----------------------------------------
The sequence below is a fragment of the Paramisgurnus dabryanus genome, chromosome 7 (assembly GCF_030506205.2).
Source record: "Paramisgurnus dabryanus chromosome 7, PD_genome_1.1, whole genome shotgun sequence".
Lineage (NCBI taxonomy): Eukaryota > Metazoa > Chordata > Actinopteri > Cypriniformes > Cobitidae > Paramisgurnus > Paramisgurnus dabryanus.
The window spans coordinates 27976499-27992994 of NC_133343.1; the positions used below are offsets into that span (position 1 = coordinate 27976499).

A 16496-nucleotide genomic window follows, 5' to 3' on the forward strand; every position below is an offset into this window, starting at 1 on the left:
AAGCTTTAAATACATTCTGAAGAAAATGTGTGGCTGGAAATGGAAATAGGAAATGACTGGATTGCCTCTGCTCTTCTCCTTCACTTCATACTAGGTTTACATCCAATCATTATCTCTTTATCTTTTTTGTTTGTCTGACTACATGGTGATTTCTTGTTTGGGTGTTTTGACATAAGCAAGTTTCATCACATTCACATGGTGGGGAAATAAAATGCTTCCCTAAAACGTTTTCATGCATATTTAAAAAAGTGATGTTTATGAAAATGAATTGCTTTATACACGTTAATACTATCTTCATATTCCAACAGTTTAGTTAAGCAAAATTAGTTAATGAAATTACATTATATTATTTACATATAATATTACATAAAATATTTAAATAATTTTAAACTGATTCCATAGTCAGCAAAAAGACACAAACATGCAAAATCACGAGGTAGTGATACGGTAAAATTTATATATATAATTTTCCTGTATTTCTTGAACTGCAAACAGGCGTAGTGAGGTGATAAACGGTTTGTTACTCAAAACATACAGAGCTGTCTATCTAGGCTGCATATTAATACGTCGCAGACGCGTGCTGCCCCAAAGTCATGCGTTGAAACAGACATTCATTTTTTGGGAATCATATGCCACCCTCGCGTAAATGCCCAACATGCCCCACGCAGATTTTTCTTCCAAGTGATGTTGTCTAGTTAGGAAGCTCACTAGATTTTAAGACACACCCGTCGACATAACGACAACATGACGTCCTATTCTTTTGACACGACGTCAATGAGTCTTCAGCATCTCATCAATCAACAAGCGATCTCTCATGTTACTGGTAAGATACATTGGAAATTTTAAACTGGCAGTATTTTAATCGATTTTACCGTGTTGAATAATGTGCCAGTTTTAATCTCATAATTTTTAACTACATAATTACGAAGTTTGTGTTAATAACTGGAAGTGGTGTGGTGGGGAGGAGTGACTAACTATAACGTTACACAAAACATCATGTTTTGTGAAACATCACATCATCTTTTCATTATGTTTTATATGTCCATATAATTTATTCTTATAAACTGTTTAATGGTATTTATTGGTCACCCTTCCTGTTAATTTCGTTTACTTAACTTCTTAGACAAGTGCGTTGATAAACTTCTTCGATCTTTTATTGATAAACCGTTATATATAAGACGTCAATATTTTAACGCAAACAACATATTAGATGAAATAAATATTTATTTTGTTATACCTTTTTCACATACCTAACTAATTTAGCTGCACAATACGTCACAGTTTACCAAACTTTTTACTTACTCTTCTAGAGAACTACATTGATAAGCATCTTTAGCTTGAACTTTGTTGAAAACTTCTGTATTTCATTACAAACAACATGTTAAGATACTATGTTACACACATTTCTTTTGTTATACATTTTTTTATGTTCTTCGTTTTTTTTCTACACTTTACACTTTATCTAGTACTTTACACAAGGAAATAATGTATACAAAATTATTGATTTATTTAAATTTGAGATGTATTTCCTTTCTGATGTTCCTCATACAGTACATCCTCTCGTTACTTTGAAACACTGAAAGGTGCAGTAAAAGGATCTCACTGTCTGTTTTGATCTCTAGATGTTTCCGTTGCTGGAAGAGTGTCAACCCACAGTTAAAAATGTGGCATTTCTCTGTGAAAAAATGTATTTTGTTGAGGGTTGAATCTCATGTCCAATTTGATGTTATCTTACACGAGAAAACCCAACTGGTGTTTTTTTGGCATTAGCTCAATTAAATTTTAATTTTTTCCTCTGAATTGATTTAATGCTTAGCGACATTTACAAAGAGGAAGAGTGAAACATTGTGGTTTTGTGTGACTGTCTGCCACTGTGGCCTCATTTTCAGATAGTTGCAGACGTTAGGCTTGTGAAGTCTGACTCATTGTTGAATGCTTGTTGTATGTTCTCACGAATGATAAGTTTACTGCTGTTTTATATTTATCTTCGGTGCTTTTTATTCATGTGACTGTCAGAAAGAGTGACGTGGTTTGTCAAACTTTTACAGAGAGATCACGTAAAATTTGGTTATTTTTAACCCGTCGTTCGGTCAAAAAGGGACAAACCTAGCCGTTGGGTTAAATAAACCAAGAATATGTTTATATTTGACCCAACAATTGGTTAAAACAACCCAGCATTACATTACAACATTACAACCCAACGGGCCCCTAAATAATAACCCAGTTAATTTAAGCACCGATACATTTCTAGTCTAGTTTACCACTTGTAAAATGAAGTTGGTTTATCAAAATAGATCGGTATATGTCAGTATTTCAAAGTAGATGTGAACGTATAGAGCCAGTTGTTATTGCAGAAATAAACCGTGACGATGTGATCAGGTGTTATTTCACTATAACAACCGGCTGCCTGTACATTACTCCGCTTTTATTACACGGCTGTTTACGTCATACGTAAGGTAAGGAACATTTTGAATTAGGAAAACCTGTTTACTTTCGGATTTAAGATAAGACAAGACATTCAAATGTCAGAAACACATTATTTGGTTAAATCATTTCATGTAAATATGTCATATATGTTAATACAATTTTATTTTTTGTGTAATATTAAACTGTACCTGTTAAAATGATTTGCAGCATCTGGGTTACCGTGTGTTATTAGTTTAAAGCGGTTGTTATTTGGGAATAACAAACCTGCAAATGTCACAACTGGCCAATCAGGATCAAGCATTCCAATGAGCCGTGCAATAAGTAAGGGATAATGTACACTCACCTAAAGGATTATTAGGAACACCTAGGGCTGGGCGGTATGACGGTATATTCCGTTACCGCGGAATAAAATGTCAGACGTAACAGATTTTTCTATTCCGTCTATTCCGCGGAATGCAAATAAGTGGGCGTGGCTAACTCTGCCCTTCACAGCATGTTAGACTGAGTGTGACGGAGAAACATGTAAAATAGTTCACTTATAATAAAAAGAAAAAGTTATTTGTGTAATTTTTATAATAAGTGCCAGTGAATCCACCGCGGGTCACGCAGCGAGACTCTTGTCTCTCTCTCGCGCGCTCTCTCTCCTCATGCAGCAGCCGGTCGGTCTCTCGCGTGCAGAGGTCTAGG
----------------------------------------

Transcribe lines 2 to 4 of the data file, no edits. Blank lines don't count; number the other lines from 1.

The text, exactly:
Source record: "Paramisgurnus dabryanus chromosome 7, PD_genome_1.1, whole genome shotgun sequence".
Lineage (NCBI taxonomy): Eukaryota > Metazoa > Chordata > Actinopteri > Cypriniformes > Cobitidae > Paramisgurnus > Paramisgurnus dabryanus.
The window spans coordinates 27976499-27992994 of NC_133343.1; the positions used below are offsets into that span (position 1 = coordinate 27976499).